The first time we heard from Absalom is when his sister Tamar, was raped by Ammon, and then cruelly disregarded. This is right after the incident when David himself takes Bathsheba, and has her husband, Uriah, killed. When David found out about Tamar, he did nothing to secure justice or help for her. Tamar was sent to live in seclusion in Absalom's house. The scriptures say Absalom hated his half-brother Ammon for what he did to Tamar. In a traditional society, such a rape would have been an affront on Absalom as well.
Absalom's anger was not addressed, Tamar’s anger and hurt was never acknowledged. Injustice was met with silence for years. David let the incident be swept under the rug. This put Absalom on a path of violence, deceit, and bloodshed. Through treachery he finally had Ammon murdered. He mistreats those helped him. He rapes his father’s concubines. Eventually he plots to gain the favor of the people, and begins a insurrection against David. All these years, from the time Ammon raped Tamar to when Absalom led the rebellion against David, David failed to address the Absalom's rage and growing distain and contempt. Absalom's anger, as it became twisted away from justice to blind ambition, grew to sin.
All these scriptural images and stories of anger need to be seen through the lens of Jesus, who shows us how to be angry, in the right way. When Jesus got angry he didn’t mince words. He told parables about very angry people. He got angry at religious leaders who did not want people healed on the Sabbath. He addressed Peter as Satan and groaned in frustration at the lack of faith of his disciples. “how much longer must I put up with you?” He overturned the money lender tables in the Temple, spilled the money on the ground and set their animals free. What made Jesus angry? Seeing people use their power to harm others, and blocking access to God’s mercy, justice and love.
What is even more striking to see is when Jesus does not get angry. When he is betrayed. Deserted. Denied. When he is stripped and flogged and spat upon. When made an object of ridicule by Pilate and Herod. When crucified, jeered and taunted by thieves, soldiers and bystanders. When you and I would be full of hate and rage,
cursing God, Jesus did not get angry. In his crucifixion and resurrection, Jesus restores our anger to its original function, to serve the purposes of love and trust.
There’s a story about an American named Terry Dobson who went to Tokyo to study Aikido, a martial art that teaches reconciliation in its training. On day on the train, a belligerent drunk laborer got on. Screaming, he nearly hit a woman with a baby. People moved away. Terry, feeling disgusted, thought he could put his practice into training. He threw the drunk an insolent kiss. “A foreigner!” he roared. “You need a lesson in Japanese manners.” Before the drunk could make a move, a beaming old man waved the drunk over. “Come here and talk with me!” The drunk cursed, “Why should I talk with you?” but the drunk sat down. “Whatcha drinking,” the old man said? “I’m drinking sake, and it’s none of your business!” shouted the drunk. Not missing a beat, the old man said, “Oh that’s wonderful! I like sake too!” The old man became to talk calmly to the drunk – while Terry was waiting for his moment to pulverize this guy. Suddenly the laborer burst into sobs. “My wife died. I don’t got a home. I don’t have a job. I’m so ashamed of myself!” When Terry got off the train, the drunk man had his head in the lap of the old man, sobbing, and the old man was stroking his filthy hair, encouraging him to talk. Terry felt convicted – of the unrighteous anger he was harboring, now dissolved by the old man’s peaceful, caring words. How quickly we jump to anger instead of trying to understand a situation and respond accordingly.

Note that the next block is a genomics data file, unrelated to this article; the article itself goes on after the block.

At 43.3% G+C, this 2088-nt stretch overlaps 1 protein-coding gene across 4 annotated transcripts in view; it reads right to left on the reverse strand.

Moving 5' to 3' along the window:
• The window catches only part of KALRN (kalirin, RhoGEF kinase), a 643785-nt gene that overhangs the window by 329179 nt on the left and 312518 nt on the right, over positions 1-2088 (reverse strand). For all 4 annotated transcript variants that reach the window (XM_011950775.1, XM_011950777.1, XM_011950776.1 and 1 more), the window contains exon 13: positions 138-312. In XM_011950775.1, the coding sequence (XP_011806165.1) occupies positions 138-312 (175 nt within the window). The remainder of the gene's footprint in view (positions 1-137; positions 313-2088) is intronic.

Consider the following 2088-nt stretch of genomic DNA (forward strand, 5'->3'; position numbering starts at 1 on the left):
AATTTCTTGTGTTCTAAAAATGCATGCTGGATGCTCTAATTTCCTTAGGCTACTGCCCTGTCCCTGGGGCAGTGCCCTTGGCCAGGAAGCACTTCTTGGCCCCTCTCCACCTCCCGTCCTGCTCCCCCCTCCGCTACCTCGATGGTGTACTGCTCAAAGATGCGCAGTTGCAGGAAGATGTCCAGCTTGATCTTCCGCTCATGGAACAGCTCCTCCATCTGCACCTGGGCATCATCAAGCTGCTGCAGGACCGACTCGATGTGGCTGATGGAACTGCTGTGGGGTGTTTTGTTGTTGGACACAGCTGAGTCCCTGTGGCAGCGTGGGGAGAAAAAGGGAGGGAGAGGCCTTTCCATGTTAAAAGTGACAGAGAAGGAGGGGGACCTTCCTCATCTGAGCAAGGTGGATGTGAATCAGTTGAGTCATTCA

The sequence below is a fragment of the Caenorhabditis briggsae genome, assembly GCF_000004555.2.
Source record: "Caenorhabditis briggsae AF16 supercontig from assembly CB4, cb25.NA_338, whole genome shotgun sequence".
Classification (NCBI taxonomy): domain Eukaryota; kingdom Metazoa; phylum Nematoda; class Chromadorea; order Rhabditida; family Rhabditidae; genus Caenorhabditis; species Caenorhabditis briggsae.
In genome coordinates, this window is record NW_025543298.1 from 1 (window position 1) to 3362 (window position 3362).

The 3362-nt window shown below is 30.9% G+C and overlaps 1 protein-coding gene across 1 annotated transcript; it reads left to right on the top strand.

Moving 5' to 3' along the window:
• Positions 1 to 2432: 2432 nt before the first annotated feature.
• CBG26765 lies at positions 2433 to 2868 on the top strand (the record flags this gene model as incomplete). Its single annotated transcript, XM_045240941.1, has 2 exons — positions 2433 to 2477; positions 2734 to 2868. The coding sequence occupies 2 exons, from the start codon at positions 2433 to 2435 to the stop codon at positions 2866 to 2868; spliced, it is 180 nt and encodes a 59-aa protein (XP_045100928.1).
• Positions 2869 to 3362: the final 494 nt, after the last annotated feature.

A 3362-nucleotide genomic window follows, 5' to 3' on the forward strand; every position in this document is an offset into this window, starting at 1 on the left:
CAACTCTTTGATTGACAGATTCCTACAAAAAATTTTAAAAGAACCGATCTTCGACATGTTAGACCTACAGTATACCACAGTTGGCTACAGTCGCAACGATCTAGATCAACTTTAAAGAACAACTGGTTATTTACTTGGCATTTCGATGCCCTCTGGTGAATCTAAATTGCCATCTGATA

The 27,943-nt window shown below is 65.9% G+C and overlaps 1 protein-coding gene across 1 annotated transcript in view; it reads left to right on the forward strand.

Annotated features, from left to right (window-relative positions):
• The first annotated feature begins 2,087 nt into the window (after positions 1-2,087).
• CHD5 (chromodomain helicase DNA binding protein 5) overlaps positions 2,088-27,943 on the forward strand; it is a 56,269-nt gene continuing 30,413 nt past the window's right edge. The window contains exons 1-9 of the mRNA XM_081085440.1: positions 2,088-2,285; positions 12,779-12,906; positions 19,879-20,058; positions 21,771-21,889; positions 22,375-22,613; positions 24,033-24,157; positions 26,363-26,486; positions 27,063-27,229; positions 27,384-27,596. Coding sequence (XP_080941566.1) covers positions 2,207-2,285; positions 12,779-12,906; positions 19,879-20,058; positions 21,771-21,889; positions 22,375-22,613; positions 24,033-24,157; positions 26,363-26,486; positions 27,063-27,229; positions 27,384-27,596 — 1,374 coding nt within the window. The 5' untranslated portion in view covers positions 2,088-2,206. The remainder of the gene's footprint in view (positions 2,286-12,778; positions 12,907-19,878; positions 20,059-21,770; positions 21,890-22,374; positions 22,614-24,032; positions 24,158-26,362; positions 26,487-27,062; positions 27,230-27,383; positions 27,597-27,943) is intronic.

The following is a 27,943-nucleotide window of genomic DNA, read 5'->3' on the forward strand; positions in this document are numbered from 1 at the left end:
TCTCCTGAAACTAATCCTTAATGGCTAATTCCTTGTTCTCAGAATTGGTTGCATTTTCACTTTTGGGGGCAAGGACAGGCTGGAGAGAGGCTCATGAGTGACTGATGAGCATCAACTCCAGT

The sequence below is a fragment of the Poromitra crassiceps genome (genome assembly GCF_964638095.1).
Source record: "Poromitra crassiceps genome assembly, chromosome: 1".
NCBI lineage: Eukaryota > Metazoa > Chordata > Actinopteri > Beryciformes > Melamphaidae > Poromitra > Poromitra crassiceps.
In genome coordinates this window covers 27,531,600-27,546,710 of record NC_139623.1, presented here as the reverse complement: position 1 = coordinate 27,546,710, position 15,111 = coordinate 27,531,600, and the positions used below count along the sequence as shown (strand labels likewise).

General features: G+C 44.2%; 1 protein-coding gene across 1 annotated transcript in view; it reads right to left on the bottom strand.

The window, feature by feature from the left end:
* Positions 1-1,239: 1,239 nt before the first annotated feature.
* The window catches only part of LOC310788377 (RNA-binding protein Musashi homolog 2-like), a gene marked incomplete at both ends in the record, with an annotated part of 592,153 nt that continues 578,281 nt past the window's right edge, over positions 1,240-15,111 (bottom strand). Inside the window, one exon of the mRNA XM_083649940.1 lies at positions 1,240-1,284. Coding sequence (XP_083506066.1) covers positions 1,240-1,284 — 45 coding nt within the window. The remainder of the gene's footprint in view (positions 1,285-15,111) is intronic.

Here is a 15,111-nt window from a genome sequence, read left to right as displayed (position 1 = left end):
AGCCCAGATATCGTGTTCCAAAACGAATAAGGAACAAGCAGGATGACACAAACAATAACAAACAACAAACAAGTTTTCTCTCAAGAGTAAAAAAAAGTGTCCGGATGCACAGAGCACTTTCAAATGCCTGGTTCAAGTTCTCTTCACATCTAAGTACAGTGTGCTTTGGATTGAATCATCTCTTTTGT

If only David had taken the time to talk to Absalom and to Tamar. With the grace of God, perhaps we can help each other out of anger. Not to stuff it. Not to blow up. Not to run away. Not to give in to sin. But to listen and make room for kindness. Forbearance. Mercy. Right action. If we can do this, perhaps then together in Christ, we can watch God’s sun go down on our peace. Amen.